With my son’s involvement in the juvenile justice system, I joined the ranks of families nationwide that have no voice in the care and treatment of their children and even less say in the processes and mechanisms of the system. 79% of families surveyed reported that they were never asked by a probation officer what should happen to their loved one. In addition to this, 92% of families surveyed wanted to be more engaged in local, state and federal policy discussions regarding how juvenile justice systems work and the kinds of programs that are available. This data and the analysis that followed certainly debunk the myth that we don’t care!
As with own son, families are not given the information they need to feel informed, oriented or supported. Our report will show that the overwhelming majority of families were never explained the dangers of detention or the negative impact detention can have on a young person. It will also show that most families experience court professionals as being unhelpful. Yet, when a child fails to do well in a prescribed program the system blames the child and the family without taking into account the program actually failed the child. Given good information and full disclosure about the negative impacts of detention, families would have the chance to make better decisions concerning their children as I was able to do with my own daughter.
I often ask people to consider how they would feel if it were one of their own children in the same situation as my son, if they were to walk in my shoes. My son was a young person struggling with the death of his beloved grandmother. In his greatest moment of need, we treated him with brutality rather than care and love. Rather than spending a handful of dollars on grief counseling, we spent a boatload on putting him in a cage and cutting off communications with the people, in the world, who loved him most. This damaging course of action is repeated thousands of times daily all across the US. Our report will show that most family members are unable to visit their loved one for a variety of reasons including lack of money, long distance placements and facility rules. Most would like to have been more involved in their loved ones treatment while they were in residential treatment. Imagine your child in trouble and then imagine how hard it would be to be cut off from that child when they need you the most. It’s a heartbreaking and powerless feeling to not be able to help your own child and to be made to feel you are the problem.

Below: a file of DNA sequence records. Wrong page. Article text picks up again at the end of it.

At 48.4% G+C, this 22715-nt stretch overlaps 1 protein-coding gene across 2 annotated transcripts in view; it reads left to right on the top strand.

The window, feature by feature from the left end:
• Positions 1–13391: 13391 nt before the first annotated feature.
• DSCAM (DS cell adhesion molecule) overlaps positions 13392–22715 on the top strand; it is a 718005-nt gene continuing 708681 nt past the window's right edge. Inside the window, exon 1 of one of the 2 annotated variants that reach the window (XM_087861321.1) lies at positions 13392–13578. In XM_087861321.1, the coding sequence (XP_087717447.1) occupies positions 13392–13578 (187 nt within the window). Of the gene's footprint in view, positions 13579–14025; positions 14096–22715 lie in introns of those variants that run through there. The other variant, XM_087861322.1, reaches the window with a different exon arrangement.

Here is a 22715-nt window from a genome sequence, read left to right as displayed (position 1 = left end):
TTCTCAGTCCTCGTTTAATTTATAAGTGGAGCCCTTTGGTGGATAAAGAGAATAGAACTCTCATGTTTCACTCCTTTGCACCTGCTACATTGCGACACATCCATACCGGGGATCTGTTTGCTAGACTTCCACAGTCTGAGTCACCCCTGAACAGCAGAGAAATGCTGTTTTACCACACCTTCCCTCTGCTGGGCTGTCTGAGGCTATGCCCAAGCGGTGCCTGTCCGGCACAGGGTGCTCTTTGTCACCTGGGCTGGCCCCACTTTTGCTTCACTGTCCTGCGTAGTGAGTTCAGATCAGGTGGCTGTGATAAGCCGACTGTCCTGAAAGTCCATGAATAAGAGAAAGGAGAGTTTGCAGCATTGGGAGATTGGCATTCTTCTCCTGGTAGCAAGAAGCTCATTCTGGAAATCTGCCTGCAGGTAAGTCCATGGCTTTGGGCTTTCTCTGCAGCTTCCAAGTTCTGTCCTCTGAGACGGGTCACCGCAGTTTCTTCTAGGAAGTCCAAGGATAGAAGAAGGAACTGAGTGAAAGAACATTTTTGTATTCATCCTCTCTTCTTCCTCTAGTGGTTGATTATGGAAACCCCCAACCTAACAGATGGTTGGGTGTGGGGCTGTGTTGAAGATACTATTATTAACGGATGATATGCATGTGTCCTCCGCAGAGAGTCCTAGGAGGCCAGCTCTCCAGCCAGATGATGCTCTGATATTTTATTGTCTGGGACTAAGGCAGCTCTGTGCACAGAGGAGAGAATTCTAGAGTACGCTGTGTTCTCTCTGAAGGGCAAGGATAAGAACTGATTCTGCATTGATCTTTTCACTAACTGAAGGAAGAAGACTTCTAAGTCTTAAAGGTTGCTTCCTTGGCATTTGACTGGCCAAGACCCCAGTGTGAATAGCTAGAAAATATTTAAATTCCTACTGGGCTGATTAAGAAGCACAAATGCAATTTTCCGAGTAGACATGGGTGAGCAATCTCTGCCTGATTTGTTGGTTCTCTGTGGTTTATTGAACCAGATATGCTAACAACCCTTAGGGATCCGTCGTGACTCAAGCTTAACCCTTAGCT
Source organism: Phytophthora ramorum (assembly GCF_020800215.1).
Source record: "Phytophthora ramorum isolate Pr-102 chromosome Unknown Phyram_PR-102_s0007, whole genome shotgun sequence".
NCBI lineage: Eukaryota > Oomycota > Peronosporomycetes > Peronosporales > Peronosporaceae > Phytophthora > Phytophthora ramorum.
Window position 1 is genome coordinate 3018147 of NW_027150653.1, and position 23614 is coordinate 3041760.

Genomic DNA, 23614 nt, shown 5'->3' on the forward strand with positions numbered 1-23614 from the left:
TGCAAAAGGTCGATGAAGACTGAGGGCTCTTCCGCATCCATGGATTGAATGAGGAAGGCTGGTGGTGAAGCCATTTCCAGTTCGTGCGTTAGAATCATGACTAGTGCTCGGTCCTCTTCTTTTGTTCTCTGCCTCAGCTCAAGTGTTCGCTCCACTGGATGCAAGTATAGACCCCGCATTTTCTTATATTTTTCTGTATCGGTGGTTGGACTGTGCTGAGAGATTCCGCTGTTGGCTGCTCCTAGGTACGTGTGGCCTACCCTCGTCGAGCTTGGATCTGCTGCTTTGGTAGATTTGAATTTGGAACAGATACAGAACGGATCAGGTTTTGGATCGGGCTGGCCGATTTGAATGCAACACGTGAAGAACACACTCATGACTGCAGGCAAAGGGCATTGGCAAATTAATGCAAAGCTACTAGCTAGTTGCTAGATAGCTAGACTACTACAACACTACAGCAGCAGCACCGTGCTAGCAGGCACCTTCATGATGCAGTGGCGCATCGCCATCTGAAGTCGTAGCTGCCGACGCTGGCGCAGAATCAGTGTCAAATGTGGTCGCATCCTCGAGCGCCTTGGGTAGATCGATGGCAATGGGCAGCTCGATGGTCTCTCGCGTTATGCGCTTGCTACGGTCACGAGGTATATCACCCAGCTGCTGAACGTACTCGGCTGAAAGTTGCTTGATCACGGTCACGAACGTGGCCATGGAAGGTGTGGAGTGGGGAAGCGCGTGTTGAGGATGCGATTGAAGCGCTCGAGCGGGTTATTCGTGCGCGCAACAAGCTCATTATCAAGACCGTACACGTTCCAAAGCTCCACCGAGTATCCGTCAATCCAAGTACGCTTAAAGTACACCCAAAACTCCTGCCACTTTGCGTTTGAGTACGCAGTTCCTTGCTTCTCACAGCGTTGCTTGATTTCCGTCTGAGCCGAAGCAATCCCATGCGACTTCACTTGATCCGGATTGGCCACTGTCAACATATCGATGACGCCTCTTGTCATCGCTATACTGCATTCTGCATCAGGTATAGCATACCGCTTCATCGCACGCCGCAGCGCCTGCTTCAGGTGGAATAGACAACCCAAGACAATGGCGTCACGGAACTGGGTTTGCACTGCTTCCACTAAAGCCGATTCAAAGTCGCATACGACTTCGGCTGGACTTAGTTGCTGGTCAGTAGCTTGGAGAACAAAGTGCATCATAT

Incarceration of young people is bad public policy. It drains resources away from the very solutions that offer young people a shot at a successful future, while also increasing recidivism rates and decreasing public safety for all of us. Look around your own community. Do your streets need repair? Are recreation centers offering all they once did? Do the schools in your neighborhood have adequate funding? Do the elderly of your community have the resources they need to buy their food and medication? Incarceration robs us all!
What I can’t tell you in this article, what no report can ever adequately define, what no statistic can fully explain is the long term and deeply damaging consequences of locking up children in cages and what it does to that kid, their families, their communities and ultimately to our society, as a whole. To see what the data can’t tell you, you must look into a mother’s heart or into my son’s bruised and battered body and mind or the millions like us. We ask you to help us spread the word about our new report and ask you to challenge the “tough on crime” rhetoric of politicians in your own community. Would you like to learn more? Join us on our website and contact us to learn what you can do to end this country’s addiction to incarceration and to win justice for all families.
This post was originally published by MomsRising.
Photo from decade_null via flickr